• Make an allocation of size >X. Let this be allocation A
  • Within allocation A, forge a second chunk of size X. Let this be allocation B.
  • Free B (on the freelist)
  • Free A.
  • Make an allocation of size >X, re-using A. During this allocation, recreate B, with a fd pointer aiming at 0x204056.
  • Make an allocation of size X, re-using B, and storing B’s “fd” pointer as the next free chunk.
  • Make a second allocation of size B. This will allocate memory at 0x204066 (taking into account headers), letting is write and leak memory from there (by filling it with enough characters such that it reaches the flag at 0x204080).

While we did not finish this exercise in time, you can find the original script we arrived at at the conclusion of the CTF here.

A working script which demonstrates the concept above is here. Note when you make the second allocation of size <0x20, you get an address within the comment section, demonstrating the attack is possible. Tweak the field size to leak the flag. Here’s the script in action, allocating an address within the comment section:

I also followed someone else’ writeup, which talked about exploiting this through a double free. This is also doable, and the script for that is here. Note that when double freeing, you can’t free the same chunk twice in a row: thus the extraneous free operation.

If only there were more hours in the day…

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Writeup – CBC-MAC / Web1 (Nullcon IM)

This weekend, I participated in the Nullcon IM and Harekaze CTF challenges. Due to my own general laziness, and spending far too long farming a Legiana Gem, I only managed to solve one challenge worth writing about. Without further ado:

CBC-MAC / Web1

This challenge indicated that it was donated by PentesterLabs. I don’t know if it was modified for this challenge, but if you’re going through PentesterLabs now, I recommend giving this writeup a miss if you don’t want spoilers.

This challenge was presented a a web challenge, which allowed any user to log in with the password “Password01”:

Once we log in, we are provided with two cookies: iv, which looks like an 8-byte initialization vector, and auth, which contains a username and what looks like a signature.

The challenge text indicates this has something to do with CBC-MAC. Going to Wikipedia, we learn that if we can control the IV, we are able to exert some limited influence over the first block of data: that is, if we flip a bit in the first block, and flip the corresponding bit in the IV, the signature should still be valid.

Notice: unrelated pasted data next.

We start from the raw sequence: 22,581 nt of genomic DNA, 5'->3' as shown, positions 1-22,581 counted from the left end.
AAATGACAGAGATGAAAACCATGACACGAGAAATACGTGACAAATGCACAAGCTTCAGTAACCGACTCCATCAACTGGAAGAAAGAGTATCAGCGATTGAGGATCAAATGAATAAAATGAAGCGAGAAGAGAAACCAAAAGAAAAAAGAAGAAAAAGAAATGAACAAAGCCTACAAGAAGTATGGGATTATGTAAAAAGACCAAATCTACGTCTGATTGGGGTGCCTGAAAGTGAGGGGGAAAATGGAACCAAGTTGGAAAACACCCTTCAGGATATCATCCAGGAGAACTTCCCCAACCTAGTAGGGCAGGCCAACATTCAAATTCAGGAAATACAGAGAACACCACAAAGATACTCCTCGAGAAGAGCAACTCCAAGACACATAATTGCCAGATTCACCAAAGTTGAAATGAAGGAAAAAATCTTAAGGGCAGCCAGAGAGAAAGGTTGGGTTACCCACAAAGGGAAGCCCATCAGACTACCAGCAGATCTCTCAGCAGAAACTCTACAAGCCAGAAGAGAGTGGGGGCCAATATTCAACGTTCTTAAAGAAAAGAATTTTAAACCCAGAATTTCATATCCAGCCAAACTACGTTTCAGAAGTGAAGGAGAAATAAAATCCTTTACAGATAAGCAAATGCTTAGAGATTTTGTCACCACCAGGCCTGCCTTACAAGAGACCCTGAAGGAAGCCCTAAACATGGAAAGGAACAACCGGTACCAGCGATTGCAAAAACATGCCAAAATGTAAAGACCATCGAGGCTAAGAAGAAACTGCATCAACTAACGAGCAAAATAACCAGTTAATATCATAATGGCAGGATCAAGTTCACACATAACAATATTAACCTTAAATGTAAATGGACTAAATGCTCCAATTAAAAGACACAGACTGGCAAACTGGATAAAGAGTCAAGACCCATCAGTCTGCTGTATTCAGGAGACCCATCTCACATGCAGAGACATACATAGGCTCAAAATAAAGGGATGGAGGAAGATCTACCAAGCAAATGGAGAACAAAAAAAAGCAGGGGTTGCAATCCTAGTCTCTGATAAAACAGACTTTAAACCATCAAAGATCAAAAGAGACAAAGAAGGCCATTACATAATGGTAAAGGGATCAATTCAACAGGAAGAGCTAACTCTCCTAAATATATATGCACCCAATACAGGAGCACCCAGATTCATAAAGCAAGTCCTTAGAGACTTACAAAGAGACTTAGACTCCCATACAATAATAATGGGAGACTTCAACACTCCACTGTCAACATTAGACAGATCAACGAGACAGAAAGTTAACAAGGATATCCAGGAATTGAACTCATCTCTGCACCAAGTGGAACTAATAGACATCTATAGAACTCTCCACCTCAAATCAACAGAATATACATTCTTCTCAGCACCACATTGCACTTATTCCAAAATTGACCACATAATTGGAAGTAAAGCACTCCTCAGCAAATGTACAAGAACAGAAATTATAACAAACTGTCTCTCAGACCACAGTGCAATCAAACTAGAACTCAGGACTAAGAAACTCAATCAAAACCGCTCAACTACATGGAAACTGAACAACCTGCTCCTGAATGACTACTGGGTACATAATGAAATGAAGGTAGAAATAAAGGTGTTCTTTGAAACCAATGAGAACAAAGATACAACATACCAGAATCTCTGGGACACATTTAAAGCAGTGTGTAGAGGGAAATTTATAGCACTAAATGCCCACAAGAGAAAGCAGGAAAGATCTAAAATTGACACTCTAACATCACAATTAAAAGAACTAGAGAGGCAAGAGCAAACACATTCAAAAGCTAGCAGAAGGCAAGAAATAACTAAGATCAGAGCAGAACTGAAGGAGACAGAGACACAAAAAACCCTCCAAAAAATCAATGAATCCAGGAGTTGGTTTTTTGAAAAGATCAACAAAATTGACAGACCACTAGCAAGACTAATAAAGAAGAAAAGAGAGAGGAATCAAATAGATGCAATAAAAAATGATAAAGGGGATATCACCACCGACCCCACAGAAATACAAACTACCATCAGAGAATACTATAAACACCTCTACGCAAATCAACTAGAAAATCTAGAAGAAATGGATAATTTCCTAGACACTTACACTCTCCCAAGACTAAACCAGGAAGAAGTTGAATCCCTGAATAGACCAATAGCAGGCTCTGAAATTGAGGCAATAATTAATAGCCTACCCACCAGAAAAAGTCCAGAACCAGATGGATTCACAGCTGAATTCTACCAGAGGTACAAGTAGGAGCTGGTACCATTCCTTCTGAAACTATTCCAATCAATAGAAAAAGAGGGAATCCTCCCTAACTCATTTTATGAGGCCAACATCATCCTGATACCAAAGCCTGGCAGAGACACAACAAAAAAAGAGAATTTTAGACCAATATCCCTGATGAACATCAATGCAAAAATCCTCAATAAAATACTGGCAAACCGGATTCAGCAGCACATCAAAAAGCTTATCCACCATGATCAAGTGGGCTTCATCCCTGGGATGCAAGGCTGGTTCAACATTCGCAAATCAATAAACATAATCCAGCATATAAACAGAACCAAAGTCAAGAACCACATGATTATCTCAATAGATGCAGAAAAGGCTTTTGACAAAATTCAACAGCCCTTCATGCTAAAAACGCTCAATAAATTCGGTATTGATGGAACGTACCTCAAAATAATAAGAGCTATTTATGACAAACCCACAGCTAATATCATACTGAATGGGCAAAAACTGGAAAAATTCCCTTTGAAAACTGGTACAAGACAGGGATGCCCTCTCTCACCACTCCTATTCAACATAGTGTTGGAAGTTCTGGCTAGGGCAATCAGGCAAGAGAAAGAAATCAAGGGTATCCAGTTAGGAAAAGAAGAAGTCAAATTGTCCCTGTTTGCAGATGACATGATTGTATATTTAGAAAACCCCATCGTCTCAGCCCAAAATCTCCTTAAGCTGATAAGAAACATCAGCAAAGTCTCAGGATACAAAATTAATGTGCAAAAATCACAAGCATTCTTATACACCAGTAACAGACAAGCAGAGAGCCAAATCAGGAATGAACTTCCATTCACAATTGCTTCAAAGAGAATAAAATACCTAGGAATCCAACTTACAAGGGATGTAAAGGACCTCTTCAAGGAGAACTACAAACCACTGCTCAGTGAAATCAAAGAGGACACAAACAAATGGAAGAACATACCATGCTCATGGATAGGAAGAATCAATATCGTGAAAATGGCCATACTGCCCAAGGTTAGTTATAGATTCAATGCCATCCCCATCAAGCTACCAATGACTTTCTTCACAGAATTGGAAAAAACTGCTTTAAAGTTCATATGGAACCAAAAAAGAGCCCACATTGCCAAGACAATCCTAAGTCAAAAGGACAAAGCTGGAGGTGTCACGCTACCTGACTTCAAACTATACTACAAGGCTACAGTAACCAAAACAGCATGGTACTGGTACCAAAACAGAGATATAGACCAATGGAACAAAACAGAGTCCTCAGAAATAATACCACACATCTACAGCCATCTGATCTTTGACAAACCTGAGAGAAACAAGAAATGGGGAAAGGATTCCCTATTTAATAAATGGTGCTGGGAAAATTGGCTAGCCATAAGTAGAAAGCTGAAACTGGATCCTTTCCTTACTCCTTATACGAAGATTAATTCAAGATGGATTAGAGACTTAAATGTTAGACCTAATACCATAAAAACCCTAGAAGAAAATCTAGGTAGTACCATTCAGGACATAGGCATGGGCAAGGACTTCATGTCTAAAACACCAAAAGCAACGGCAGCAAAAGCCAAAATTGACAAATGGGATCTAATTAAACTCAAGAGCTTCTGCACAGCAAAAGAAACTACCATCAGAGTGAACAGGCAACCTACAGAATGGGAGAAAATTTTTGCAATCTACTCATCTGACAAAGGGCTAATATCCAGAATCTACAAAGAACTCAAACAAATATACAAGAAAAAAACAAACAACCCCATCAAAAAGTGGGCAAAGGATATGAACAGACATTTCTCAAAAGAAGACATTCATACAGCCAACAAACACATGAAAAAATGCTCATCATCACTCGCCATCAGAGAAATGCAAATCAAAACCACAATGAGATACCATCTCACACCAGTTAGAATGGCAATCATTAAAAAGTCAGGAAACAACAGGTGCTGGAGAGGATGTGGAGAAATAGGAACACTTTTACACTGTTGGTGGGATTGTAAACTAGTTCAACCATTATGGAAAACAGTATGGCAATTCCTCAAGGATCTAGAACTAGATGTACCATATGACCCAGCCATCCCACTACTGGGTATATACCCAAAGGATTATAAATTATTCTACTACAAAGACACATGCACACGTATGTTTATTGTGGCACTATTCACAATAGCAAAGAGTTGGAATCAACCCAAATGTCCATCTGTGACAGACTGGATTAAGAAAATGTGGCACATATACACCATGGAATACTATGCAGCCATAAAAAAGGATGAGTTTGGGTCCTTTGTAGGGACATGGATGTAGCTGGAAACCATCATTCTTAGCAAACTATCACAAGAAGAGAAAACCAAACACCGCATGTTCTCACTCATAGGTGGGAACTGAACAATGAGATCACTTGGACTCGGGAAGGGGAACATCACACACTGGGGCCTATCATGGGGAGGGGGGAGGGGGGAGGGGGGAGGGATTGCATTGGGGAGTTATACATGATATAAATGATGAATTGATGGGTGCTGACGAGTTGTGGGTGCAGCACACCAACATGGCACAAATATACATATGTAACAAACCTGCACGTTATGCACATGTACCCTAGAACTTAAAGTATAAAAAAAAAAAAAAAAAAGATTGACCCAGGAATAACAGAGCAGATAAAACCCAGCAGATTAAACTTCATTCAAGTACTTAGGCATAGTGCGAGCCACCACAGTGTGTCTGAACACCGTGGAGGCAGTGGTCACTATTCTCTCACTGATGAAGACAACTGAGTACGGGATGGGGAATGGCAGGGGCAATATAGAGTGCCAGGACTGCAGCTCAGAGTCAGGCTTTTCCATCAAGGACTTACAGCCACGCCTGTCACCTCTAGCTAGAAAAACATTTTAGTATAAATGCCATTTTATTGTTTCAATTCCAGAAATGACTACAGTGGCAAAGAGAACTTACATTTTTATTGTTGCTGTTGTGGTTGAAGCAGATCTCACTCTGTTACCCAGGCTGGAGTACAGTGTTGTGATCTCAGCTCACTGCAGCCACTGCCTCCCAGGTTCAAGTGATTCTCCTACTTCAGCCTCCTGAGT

We can do this in Burp Suite. First, log in with “bdministrator”. Then, decode the “auth” cookie, modify the user name to “administrator” and re-encode the cookie:

Now, do exactly the same to the IV. Note that you must flip exactly the corresponding bits, and that to change 62 to 61, you need to flip two bits (xor 0b11). This should log you in, and get you the flag:

As always, thankyou to the organisers of both CTF’s this weekend. Well done in particular to Nullcon, for rocking the boat by introducing multiple architectures for reverse engineering / pwn. I am pleased to have the opportunity to participate in these events, and to have technical challenges to amuse myself with and improve myself upon.

See you in Technex CTF (if time permits – 12 hours!) and TAMUctf 18. In the meantime, a thousand projects await:

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Writeup – BaskinRobins31 (Codegate)

This weekend, I participated briefly in the Codegate CTF (mostly during bits of SharifCTF downtime, as they overlapped heavily). I contributed to a solve for the BaskinRobins31 challenge, for which the writeup is below.

This was a joint effort between me and 0x4a47. The majority of the effort is not mine: when I got started, the exploit was mostly there and structurally functional.


This challenge was presented as a 64-bit Linux binary, which you can download here.

This is somewhat similar to the “pwn1/vuln” challenge from SharifCTF, with the only significant difference being that it is 64-bit. In IDA:

We can clearly see a stack overflow. The read() function is used, which works to our benefit – we won’t need to worry about null bytes. Unfortunately, exploitation is a little more tricky – libc isn’t provided, so we’ll need to work out our own libc, and 64-bit’s calling conventions require arguments to be in registers, making life a little bit harder.

Fortunately, the “helper” function helpfully allows us to convert arguments onto the stack into arguments in registers.

Our first task is to leak the address of libc – we can do this by pointing helper to a write call, with the argument being somewhere in the GOT: